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The placement of the habeas corpus language in Article I is not necessarily dispositive of the question. Art. I deals not only with the legislative power but also the national power. Art. I section 9, which contains the habeas corpus language also prohibits the granting of titles of nobility by the United States (note not Congress). Section 10 prohibits the states from exercising certain powers that “nation states” would have otherwise.p>Storey’s opinion and Marshall’s dicta are more on point. I always have suspected that Taney’s decision in Merriman was as much political as “legal.” One should remember that the opinion was rendered when Taney was sitting as a Circuit Court Judge. Further, after Taney’s legislative actions in Dred Scott , one should treat all of his opinions with some degree of caution. br> — Charles Horgan /p> p> Robert A. Levy replies: br> Thanks for your comment. Of course, the “Title of Nobility” clause appears in the same paragraph as a parallel provision requiring congressional consent. So it’s plausible that the entire paragraph was crafted with Congress in mind. No matter: the executive power to grant titles of nobility is non-existent, with or without Art. I, sec. 9. In a government of enumerated powers, no power exists unless it is affirmatively granted. Indeed, the “Title of Nobility” clause, even as it applies to Congress, is almost certainly unnecessary. My guess is that it was included out of an abundance of caution to ensure that the legislature would not overreach in carrying out its lawmaking role.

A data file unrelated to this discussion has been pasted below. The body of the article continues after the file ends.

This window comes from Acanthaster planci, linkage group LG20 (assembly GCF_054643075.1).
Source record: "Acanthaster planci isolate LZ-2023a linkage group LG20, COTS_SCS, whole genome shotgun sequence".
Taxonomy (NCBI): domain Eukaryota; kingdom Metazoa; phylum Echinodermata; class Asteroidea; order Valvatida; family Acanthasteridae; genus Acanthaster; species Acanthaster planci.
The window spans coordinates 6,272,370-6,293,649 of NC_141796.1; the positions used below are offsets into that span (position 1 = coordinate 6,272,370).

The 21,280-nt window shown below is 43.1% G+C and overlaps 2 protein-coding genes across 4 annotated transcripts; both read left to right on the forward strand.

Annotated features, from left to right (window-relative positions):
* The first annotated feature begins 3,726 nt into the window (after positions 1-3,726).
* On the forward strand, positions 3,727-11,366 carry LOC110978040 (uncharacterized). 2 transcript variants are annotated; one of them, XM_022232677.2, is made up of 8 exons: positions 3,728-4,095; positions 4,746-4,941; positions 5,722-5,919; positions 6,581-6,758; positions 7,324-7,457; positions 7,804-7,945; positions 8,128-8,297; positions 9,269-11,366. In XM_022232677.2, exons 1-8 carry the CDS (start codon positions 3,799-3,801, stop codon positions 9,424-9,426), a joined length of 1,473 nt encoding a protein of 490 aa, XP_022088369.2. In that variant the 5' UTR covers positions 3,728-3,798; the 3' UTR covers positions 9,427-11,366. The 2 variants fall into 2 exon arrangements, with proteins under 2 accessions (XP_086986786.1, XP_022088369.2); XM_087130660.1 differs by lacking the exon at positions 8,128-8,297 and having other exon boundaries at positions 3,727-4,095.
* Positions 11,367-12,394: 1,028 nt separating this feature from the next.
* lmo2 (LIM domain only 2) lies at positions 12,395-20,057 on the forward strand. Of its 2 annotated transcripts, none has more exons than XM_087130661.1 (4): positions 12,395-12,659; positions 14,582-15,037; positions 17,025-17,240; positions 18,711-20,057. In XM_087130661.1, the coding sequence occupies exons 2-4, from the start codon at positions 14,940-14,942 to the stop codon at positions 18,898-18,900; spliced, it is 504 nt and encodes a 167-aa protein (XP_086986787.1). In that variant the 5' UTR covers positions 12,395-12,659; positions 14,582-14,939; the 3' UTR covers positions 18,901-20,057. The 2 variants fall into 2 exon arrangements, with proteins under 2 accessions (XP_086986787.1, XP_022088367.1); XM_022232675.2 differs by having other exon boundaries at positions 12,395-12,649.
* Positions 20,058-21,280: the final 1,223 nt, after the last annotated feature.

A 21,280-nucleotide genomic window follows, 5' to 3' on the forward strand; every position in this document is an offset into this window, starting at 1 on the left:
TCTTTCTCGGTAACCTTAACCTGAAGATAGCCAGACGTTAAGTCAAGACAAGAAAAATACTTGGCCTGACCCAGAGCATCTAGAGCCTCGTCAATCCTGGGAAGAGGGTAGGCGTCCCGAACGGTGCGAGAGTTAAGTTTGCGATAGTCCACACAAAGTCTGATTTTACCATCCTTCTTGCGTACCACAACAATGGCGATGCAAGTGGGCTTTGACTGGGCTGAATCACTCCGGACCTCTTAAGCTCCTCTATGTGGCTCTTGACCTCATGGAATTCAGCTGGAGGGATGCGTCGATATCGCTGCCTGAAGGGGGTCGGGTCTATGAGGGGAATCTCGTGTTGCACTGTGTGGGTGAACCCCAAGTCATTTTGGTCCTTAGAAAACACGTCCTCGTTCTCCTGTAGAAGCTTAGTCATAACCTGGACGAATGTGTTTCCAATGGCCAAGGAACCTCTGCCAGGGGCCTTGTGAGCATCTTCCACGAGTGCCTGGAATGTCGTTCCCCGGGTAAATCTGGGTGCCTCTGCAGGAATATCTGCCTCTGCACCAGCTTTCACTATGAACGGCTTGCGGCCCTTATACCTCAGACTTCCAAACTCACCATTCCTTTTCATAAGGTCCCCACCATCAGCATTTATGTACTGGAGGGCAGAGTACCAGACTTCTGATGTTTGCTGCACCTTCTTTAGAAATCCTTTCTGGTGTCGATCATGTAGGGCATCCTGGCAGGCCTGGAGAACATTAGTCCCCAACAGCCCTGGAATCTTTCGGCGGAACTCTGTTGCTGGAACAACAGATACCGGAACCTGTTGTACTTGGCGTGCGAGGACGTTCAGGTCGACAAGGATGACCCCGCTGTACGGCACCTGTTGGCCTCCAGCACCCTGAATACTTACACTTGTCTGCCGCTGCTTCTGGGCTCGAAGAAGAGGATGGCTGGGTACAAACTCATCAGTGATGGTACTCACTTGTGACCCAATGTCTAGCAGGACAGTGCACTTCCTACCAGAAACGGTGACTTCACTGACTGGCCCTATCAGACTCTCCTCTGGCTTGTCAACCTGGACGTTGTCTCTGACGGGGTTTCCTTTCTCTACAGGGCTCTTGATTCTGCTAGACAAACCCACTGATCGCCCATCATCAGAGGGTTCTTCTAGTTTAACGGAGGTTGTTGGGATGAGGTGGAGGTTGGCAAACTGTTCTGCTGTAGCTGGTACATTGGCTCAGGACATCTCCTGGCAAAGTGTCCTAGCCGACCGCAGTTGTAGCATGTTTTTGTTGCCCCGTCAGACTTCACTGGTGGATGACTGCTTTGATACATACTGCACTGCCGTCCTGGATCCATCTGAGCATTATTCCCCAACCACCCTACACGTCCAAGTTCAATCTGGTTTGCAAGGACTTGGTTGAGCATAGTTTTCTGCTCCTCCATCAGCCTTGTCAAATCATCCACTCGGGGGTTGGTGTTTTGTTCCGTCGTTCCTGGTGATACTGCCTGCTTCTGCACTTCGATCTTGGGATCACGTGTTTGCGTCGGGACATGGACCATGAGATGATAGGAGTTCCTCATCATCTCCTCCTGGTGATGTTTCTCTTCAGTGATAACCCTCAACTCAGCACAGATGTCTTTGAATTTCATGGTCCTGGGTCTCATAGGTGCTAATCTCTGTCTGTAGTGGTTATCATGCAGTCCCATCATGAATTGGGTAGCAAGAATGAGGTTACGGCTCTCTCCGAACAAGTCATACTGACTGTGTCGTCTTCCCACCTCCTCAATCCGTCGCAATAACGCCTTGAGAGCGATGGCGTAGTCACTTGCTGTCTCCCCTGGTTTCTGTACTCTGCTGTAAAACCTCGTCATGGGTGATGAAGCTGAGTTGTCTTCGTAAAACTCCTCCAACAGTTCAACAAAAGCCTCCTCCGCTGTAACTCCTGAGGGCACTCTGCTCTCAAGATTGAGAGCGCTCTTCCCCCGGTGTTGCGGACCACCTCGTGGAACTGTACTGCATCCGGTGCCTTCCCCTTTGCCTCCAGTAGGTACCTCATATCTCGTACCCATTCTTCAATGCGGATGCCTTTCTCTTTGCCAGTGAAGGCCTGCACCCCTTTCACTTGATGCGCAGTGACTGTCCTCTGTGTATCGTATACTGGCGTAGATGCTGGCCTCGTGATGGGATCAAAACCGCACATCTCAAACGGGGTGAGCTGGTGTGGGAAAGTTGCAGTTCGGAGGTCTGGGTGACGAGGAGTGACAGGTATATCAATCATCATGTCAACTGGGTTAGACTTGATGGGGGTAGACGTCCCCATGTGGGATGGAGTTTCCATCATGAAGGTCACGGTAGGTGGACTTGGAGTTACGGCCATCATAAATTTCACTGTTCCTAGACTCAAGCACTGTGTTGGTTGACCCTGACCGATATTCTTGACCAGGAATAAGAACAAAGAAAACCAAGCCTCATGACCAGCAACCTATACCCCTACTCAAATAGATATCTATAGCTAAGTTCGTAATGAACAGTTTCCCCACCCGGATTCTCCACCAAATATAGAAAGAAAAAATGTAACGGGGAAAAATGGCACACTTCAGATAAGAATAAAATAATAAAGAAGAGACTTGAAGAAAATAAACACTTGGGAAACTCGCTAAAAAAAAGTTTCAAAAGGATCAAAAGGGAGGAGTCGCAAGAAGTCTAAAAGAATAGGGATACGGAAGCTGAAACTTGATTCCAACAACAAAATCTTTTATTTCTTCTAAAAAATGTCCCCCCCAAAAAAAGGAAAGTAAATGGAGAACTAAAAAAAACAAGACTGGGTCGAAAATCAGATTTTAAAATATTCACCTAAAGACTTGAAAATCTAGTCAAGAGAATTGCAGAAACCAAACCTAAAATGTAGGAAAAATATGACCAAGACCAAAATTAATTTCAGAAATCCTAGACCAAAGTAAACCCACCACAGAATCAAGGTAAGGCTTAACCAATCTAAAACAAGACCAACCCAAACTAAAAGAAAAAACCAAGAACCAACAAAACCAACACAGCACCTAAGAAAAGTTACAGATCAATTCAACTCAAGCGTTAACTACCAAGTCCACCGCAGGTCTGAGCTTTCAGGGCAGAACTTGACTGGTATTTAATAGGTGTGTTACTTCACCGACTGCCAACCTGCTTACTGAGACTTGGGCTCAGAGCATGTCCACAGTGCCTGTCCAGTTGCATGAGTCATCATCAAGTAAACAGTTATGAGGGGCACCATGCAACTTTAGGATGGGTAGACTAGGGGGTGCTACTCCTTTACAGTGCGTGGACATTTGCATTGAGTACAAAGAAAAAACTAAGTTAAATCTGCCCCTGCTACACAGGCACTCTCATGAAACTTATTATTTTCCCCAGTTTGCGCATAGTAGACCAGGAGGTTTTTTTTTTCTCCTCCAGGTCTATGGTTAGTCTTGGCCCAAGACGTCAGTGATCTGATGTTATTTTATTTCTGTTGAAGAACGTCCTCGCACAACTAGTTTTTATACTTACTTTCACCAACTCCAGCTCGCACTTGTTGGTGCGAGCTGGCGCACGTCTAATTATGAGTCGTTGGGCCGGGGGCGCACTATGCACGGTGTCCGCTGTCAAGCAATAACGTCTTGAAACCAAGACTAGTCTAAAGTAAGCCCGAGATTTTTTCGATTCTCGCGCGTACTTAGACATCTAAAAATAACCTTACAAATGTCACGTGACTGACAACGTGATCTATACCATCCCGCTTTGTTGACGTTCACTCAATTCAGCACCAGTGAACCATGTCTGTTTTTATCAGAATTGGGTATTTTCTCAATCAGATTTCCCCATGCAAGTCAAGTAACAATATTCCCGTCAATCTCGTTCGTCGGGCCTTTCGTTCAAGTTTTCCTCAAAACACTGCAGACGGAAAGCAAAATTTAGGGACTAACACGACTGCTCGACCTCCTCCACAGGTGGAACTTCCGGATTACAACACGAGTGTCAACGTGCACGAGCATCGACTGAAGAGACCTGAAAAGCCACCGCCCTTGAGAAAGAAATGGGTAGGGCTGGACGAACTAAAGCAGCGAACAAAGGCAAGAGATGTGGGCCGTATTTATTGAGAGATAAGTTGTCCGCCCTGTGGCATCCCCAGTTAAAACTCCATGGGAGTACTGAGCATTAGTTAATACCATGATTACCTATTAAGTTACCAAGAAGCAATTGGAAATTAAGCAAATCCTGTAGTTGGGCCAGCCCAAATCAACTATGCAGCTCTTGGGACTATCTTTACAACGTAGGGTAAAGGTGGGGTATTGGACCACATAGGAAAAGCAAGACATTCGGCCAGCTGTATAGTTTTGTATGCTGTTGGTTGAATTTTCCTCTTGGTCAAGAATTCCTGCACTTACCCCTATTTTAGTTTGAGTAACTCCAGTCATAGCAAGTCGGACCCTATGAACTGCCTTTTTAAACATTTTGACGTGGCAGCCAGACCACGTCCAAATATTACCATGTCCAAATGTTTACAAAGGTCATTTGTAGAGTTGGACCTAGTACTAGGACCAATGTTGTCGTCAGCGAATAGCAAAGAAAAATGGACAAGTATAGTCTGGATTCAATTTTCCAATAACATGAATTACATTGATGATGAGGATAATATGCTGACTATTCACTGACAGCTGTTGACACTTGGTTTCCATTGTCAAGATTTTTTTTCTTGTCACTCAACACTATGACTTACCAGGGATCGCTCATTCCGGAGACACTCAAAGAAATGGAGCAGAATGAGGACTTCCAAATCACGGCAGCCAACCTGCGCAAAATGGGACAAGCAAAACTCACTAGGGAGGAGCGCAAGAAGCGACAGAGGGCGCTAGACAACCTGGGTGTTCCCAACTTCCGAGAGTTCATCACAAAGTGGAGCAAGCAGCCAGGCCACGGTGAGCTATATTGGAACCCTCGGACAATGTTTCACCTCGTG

A man of faith in a godless age is hitting Americans where it hurts.
Mr. and Mrs. American Spectator Reader, let P.J. O’Rourke talk sense to your kids.
In Britain, defending your property can get you life.
The debacle of this president’s administration is both a cause and a symptom of the decline of American values. Unless Congress impeaches him, that decline will go on unchecked. An eminent jurist surveys the damage and assesses the chances for the recovery of our culture.
It won’t take long for conservatives to scratch this presidential wannabe off their 2008 scorecard.
The American Christmas, like the songs that celebrate it, makes room for everybody under the rainbow. Is that why so many people seem to be hostile to it?
Was the President done in by the economy, or by the politics of the economy?
H/T to National Review Online